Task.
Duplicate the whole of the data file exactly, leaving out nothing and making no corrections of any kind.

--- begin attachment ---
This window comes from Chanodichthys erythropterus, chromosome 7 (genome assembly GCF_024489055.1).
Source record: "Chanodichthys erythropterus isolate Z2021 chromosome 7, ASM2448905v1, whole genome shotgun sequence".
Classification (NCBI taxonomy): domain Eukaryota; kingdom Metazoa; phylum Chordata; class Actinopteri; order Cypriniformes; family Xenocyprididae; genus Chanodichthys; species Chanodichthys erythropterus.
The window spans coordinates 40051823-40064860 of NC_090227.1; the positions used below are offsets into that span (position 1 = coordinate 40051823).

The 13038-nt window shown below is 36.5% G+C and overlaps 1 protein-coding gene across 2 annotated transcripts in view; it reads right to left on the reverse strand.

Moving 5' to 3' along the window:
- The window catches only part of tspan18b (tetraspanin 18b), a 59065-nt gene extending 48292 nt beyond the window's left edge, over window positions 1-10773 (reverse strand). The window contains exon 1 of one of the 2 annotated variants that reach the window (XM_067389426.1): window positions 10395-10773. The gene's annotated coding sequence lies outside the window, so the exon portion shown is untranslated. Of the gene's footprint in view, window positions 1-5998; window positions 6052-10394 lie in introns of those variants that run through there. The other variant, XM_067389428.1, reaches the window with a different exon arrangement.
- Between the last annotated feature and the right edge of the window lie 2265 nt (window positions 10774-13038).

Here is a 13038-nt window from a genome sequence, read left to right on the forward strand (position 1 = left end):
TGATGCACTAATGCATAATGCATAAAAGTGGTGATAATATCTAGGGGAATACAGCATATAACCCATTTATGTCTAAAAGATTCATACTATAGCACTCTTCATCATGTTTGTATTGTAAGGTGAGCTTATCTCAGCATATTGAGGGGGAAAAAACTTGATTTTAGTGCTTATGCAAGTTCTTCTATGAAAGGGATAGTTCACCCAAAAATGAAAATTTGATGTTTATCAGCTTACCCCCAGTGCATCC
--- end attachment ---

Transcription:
This window comes from Chanodichthys erythropterus, chromosome 7 (genome assembly GCF_024489055.1).
Source record: "Chanodichthys erythropterus isolate Z2021 chromosome 7, ASM2448905v1, whole genome shotgun sequence".
Classification (NCBI taxonomy): domain Eukaryota; kingdom Metazoa; phylum Chordata; class Actinopteri; order Cypriniformes; family Xenocyprididae; genus Chanodichthys; species Chanodichthys erythropterus.
The window spans coordinates 40051823-40064860 of NC_090227.1; the positions used below are offsets into that span (position 1 = coordinate 40051823).

The 13038-nt window shown below is 36.5% G+C and overlaps 1 protein-coding gene across 2 annotated transcripts in view; it reads right to left on the reverse strand.

Moving 5' to 3' along the window:
- The window catches only part of tspan18b (tetraspanin 18b), a 59065-nt gene extending 48292 nt beyond the window's left edge, over window positions 1-10773 (reverse strand). The window contains exon 1 of one of the 2 annotated variants that reach the window (XM_067389426.1): window positions 10395-10773. The gene's annotated coding sequence lies outside the window, so the exon portion shown is untranslated. Of the gene's footprint in view, window positions 1-5998; window positions 6052-10394 lie in introns of those variants that run through there. The other variant, XM_067389428.1, reaches the window with a different exon arrangement.
- Between the last annotated feature and the right edge of the window lie 2265 nt (window positions 10774-13038).

Here is a 13038-nt window from a genome sequence, read left to right on the forward strand (position 1 = left end):
TGATGCACTAATGCATAATGCATAAAAGTGGTGATAATATCTAGGGGAATACAGCATATAACCCATTTATGTCTAAAAGATTCATACTATAGCACTCTTCATCATGTTTGTATTGTAAGGTGAGCTTATCTCAGCATATTGAGGGGGAAAAAACTTGATTTTAGTGCTTATGCAAGTTCTTCTATGAAAGGGATAGTTCACCCAAAAATGAAAATTTGATGTTTATCAGCTTACCCCCAGTGCATCC